As well as her newspaper work and detecting, Emma also gets involved in what might have been a romantic interlude with a new man, but for the
burglars.  Readers who prefer a slow-paced non-gory mystery that
immerses them in a world far from crack houses and assault rifles will
enjoy "The Alpine Quilt".

 

The Water Room by  Christopher Fowler

Publisher:  Bantam Books ISBN:  0553587161

Reviewed by  Anne K. Edwards, New Mystery Reader 

In the midst of one of the wettest seasons in decades, a series of deaths occurs on Balaklava Street that has John May and Arthur Bryant scratching their gray heads, wondering what will happen next.  The first death is particularly peculiar--an old woman appears to have drowned while sitting in a chair in her bathroom, fully clothed and no water apparent.

The strangeness of the case continues as other deaths occur, each different yet having a basic sameness.  Arthur Bryant begins the investigation as he is always drawn into strange cases and John May allows himself to be pulled into it because he feels Arthur needs watching.  Who knows what trouble he could start otherwise or what catastrophe he could set in motion as he has been known to do in the past?

The investigation centers on finding where old rivers run beneath the city, bring to light London's watery past.  One almost feels the rivers are trying to reclaim their old runs as the story offers an intriguing look beneath the streets of London.

A bit of history that takes the reader from the days when London was a Roman town to the present when concrete and steel has swallowed up the land. Join John and Arthur as they try to prevent further tragedies and solve a case that seems to have no solution.  Recommended as an interesting and well told tale of two detectives well past retirement who will have you looking for their other adventures.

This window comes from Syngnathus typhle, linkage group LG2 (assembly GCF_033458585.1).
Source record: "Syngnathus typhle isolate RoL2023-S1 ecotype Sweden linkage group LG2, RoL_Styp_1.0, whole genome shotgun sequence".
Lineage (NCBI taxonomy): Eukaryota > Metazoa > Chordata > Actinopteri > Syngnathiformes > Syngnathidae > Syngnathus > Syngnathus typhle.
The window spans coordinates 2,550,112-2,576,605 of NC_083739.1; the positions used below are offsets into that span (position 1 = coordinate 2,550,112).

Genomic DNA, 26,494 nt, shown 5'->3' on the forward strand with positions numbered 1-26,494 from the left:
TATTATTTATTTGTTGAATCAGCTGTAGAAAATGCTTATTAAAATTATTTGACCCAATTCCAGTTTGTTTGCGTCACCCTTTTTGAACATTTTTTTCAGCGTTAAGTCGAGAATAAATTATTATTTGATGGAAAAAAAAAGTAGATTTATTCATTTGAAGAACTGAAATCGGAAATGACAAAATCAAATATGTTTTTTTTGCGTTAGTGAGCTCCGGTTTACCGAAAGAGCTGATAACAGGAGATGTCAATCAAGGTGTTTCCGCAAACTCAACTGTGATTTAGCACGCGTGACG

Valley of Bones by Michael Gruber

Publishers: HarperTorch ISBN: 0060577673

Reviewed by Narayan Radhakrishnan, New Mystery Reader 

To say that Valley of Bones is a good read- wouldn’t be right. To say that Valley of Bones is a fabulous read- also wouldn’t be right. What Valley of Bones is, is a grand fantabulous read that keeps the reader hooked right from page 1.

Young and dashing policeman Tito Morales is called one day to attend a routine disturbance- it seems some guy is causing trouble at a posh hotel in Miami city. Morales arrives at the spot- but the disturbance becomes an uproar when the guy jumps of his room in the tenth floor. Morales rushes down and a grizzly sight meets his eye. The body of the man is caught in a mangle, entangled in the wire mesh fence. Soon Morales is met at scene by veteran cop Jimmy Paz – for those who have read Tropic of Cancer, the previous book by Gruber, you all would remember Paz- and together the duo begins investigating into the matter. They discover that the deceased was a wealthy oil tycoon. They enter his room and see that the deceased was not alone- and meets a lady- Emmylou Dideroff.  Dideroff is a strange character- a spiritual woman who occasionally goes into a trance- she confesses that she had killed the deceased. Initially hesitant to reveal the motive, Dideroff ultimately launches into her story- and what a story it is!!!!

What follows is an exhilarating read where a woman narrates her reasons for murder- taking us right from a question of childhood abuse to the Occult itself. Stunned and stumped- the duo begin to realize that there is more than what meets the eye- and what follows is pulsating narration culminating in a grand, grand finish.

A superb read, an extraordinarily superb read.

 

At Risk by Stella Rimington

Publisher:  Vintage ISBN:  1400079810

Reviewed by Anne K. Edwards, New Mystery Reader 

A new voice for the genre!! A talented teller of tales who will hold your attention from beginning to end as you step into the world of good versus evil at the side of Liz Carlyle who operates an information gathering network of informants.

Everyone in this exciting tale is at risk. Terrorists who kill without emotion, smugglers who will move any cargo for cash, informants who play the dangerous game of living in two camps, their handlers who try to stem the tide of destruction, will pull you along in their wake as each tries to outsmart the other. Each character is influenced by outside forces and you'll be waiting to see if those forces affect their purpose.

Lots of action and suspense, a great cast of characters. A well plotted book woven from subplots with interesting asides.  You'll want to know how the death of a local fisherman in a small village could tie in with Liz' informants in London, what is it that sends her hurrying to the site of the murder. What game is being played out by a smuggler, an informant who risks his life to pass on information about him, and why draw Liz into it since it is beyond the scope of her job?

Highly recommended as a fun read with plenty of mystery. Definitely worth the time. A very satisfying read. Enjoy.  I certainly did.